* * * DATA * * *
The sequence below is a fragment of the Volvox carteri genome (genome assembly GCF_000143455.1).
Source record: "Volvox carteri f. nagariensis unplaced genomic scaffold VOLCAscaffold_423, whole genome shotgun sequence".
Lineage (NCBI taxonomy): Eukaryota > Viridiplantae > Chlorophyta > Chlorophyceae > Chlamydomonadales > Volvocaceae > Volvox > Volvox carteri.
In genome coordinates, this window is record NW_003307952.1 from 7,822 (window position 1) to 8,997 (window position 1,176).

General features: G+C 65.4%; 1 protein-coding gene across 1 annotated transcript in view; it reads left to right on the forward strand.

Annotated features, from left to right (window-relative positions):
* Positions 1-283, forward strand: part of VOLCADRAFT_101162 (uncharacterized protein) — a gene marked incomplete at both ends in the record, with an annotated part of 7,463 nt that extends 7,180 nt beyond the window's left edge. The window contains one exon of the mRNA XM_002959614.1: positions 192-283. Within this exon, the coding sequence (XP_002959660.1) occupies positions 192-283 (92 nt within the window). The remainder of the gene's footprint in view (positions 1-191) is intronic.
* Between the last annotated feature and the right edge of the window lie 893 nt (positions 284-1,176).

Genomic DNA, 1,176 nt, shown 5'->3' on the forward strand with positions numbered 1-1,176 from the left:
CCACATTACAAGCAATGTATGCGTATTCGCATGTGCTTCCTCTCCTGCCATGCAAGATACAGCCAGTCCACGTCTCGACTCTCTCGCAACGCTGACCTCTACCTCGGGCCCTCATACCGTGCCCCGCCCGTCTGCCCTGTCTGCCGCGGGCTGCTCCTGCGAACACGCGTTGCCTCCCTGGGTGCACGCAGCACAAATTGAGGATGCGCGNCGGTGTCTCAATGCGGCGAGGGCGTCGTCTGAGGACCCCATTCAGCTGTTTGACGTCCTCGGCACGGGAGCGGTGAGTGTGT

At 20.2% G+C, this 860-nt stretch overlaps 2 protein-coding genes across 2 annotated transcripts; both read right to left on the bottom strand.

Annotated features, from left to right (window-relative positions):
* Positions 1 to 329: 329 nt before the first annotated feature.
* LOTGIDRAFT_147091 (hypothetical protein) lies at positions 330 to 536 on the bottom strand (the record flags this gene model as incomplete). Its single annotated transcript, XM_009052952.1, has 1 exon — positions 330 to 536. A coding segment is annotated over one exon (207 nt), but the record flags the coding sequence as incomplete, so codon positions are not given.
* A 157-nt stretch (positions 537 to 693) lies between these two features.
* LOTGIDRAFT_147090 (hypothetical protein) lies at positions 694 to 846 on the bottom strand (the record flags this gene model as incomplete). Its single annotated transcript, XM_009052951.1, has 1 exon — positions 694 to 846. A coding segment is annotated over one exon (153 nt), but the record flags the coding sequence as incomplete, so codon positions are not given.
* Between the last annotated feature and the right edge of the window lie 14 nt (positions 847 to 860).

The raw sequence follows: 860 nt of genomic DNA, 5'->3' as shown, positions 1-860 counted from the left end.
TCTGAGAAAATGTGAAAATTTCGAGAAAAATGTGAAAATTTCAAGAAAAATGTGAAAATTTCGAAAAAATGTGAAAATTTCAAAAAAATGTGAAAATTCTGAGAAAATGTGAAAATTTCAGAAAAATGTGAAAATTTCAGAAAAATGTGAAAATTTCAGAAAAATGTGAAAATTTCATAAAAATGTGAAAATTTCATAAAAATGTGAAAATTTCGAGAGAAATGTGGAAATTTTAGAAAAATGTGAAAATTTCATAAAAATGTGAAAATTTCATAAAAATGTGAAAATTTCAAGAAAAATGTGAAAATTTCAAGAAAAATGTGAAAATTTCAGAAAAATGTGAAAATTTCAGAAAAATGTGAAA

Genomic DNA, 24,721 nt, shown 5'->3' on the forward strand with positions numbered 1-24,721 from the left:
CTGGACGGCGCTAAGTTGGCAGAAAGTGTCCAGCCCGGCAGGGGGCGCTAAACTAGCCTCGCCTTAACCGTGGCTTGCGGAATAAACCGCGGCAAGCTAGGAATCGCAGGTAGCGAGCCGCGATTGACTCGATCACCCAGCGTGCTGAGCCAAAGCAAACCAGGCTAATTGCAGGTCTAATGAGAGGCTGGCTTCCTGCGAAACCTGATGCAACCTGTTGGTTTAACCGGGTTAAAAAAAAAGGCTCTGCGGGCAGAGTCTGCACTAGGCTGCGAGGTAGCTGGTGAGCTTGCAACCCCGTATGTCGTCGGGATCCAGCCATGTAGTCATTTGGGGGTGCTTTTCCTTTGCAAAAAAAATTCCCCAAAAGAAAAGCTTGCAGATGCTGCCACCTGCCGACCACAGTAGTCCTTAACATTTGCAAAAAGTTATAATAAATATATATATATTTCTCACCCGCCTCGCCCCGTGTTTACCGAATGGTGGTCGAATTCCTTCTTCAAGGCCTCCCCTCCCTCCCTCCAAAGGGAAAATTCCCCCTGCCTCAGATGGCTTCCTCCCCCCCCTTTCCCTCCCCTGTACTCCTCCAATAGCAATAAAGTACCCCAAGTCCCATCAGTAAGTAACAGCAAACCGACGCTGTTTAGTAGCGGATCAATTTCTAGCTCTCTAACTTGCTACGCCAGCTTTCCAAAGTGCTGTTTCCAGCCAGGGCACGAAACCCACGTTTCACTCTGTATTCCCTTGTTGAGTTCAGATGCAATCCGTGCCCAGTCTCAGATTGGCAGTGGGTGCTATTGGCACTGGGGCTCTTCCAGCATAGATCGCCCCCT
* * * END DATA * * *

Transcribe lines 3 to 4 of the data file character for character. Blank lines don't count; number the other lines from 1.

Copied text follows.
Lineage (NCBI taxonomy): Eukaryota > Viridiplantae > Chlorophyta > Chlorophyceae > Chlamydomonadales > Volvocaceae > Volvox > Volvox carteri.
In genome coordinates, this window is record NW_003307952.1 from 7,822 (window position 1) to 8,997 (window position 1,176).